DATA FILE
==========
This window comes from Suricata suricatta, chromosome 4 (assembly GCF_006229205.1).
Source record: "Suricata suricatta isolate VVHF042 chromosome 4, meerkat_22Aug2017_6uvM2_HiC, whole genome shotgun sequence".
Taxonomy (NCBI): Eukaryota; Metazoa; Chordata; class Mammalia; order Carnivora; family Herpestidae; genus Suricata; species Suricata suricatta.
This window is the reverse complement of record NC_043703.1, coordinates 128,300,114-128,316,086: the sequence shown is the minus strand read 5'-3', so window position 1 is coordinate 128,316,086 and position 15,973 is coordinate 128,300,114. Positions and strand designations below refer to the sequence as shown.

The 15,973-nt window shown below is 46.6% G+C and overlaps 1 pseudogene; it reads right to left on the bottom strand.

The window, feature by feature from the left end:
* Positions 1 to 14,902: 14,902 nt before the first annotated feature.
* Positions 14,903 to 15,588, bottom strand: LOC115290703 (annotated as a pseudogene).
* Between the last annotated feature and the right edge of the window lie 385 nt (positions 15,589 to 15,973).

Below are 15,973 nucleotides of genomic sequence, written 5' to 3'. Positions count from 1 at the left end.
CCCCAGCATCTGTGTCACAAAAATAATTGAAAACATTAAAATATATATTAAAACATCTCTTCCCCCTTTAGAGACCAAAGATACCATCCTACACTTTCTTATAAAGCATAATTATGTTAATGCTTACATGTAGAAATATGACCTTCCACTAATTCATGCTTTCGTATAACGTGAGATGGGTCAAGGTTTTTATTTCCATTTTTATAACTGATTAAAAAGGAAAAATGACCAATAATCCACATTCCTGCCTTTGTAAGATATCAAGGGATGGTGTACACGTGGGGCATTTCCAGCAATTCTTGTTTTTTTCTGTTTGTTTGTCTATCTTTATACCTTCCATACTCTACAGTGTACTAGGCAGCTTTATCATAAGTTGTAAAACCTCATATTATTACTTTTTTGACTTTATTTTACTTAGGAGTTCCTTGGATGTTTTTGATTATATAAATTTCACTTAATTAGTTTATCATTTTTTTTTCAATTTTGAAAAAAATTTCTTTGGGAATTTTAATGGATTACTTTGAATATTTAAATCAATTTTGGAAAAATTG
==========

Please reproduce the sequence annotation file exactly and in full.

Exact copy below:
This window comes from Suricata suricatta, chromosome 4 (assembly GCF_006229205.1).
Source record: "Suricata suricatta isolate VVHF042 chromosome 4, meerkat_22Aug2017_6uvM2_HiC, whole genome shotgun sequence".
Taxonomy (NCBI): Eukaryota; Metazoa; Chordata; class Mammalia; order Carnivora; family Herpestidae; genus Suricata; species Suricata suricatta.
This window is the reverse complement of record NC_043703.1, coordinates 128,300,114-128,316,086: the sequence shown is the minus strand read 5'-3', so window position 1 is coordinate 128,316,086 and position 15,973 is coordinate 128,300,114. Positions and strand designations below refer to the sequence as shown.

The 15,973-nt window shown below is 46.6% G+C and overlaps 1 pseudogene; it reads right to left on the bottom strand.

The window, feature by feature from the left end:
* Positions 1 to 14,902: 14,902 nt before the first annotated feature.
* Positions 14,903 to 15,588, bottom strand: LOC115290703 (annotated as a pseudogene).
* Between the last annotated feature and the right edge of the window lie 385 nt (positions 15,589 to 15,973).

Below are 15,973 nucleotides of genomic sequence, written 5' to 3'. Positions count from 1 at the left end.
CCCCAGCATCTGTGTCACAAAAATAATTGAAAACATTAAAATATATATTAAAACATCTCTTCCCCCTTTAGAGACCAAAGATACCATCCTACACTTTCTTATAAAGCATAATTATGTTAATGCTTACATGTAGAAATATGACCTTCCACTAATTCATGCTTTCGTATAACGTGAGATGGGTCAAGGTTTTTATTTCCATTTTTATAACTGATTAAAAAGGAAAAATGACCAATAATCCACATTCCTGCCTTTGTAAGATATCAAGGGATGGTGTACACGTGGGGCATTTCCAGCAATTCTTGTTTTTTTCTGTTTGTTTGTCTATCTTTATACCTTCCATACTCTACAGTGTACTAGGCAGCTTTATCATAAGTTGTAAAACCTCATATTATTACTTTTTTGACTTTATTTTACTTAGGAGTTCCTTGGATGTTTTTGATTATATAAATTTCACTTAATTAGTTTATCATTTTTTTTTCAATTTTGAAAAAAATTTCTTTGGGAATTTTAATGGATTACTTTGAATATTTAAATCAATTTTGGAAAAATTG